“Charat Singh was feeling kind, though he did not relax the grin which symbolized six thousand years of racial and class superiority.”
The book follows a story of an ‘untouchable’ Bakha, who cleans toilets for a living. The profession has been passed onto him through generations. As the book is set in the pre-independence era, Bakha aspires to look like the English men, or Sahibs as he sees them as the only ones who don’t discriminate. The book follows Bakha into his ‘normal’ routine day and his confrontations with people in society. ‘Untouchable’ is a dark book, to say the least. The story dwells and explores the biases and discrimination innate in Indian society.
The book starts with an introduction by E.M. Forster, writer of A Passage to India, which sets the context to the upcoming themes. E.M. Forster gives a background to Mulk Raj Anand and explains why possibly the author was the most suitable person to write a book like this. Though, I always seek the answer to the question of ‘who should tell whose story. And, here too I don’t completely buy into E.M. Forster’s explanation. That being said, Mulk Raj Anand’s writing style of scrutinizing, and carefully examining the nature of his subject complements the third person narration. In one particular scene where Bakha steps out in the sun, the author invests almost a page and a half just to unravel the feeling of being in the sun for Bakha.
Bakha is described to be a handsome man, with clear competency for his work. He is skilful in hockey and treats everyone with dignity except his Father. Even with these envious qualities, while he is roaming on the streets people shout insults at him. More often than not, you hear, in the book, people saying how one touch by him will pollute them, accompanied with some of the nastiest abuses.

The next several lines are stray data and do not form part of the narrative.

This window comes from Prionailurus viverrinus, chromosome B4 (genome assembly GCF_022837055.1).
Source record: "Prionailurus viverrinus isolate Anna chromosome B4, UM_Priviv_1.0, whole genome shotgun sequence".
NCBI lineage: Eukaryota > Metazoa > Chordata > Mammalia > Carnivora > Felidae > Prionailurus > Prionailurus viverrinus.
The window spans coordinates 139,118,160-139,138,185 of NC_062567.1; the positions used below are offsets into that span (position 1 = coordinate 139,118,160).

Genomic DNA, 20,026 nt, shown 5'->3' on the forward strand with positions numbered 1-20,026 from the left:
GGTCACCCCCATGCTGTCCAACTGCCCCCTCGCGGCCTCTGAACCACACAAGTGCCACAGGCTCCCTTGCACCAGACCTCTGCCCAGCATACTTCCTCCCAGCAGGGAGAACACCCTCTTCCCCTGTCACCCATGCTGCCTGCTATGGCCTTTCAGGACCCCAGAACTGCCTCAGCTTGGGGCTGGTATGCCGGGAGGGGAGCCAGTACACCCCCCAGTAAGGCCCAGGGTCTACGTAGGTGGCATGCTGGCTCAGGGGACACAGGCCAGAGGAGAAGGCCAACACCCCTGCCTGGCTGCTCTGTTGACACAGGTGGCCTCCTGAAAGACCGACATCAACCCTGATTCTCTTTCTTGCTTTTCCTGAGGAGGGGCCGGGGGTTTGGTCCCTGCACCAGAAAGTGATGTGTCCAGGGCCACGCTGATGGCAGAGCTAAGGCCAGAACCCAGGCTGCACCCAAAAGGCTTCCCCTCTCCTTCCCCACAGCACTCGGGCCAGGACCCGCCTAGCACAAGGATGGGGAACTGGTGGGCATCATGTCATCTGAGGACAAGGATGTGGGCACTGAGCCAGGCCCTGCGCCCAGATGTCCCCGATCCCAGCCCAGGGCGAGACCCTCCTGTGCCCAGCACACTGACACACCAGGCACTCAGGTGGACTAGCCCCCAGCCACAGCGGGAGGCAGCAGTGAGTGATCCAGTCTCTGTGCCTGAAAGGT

“Why don’t you call, you swine, and announce your approach!“
The caste system, in its current state, endorses the barbaric treatment of fellow human beings with no logic or reason. It is rather unfortunate to see a book published in 1935, is still so relevant or rooted in the realities of today.
Written By Rajeev. He likes to know about human experiences and the evolution of society. And, if you don’t find him reading a book then, you’d find him watching a film.
- Call me by your name by André Aciman
- Girl, Woman, Other By Bernardine Evaristo
- The Ministry of Utmost Happiness by Arundhati Roy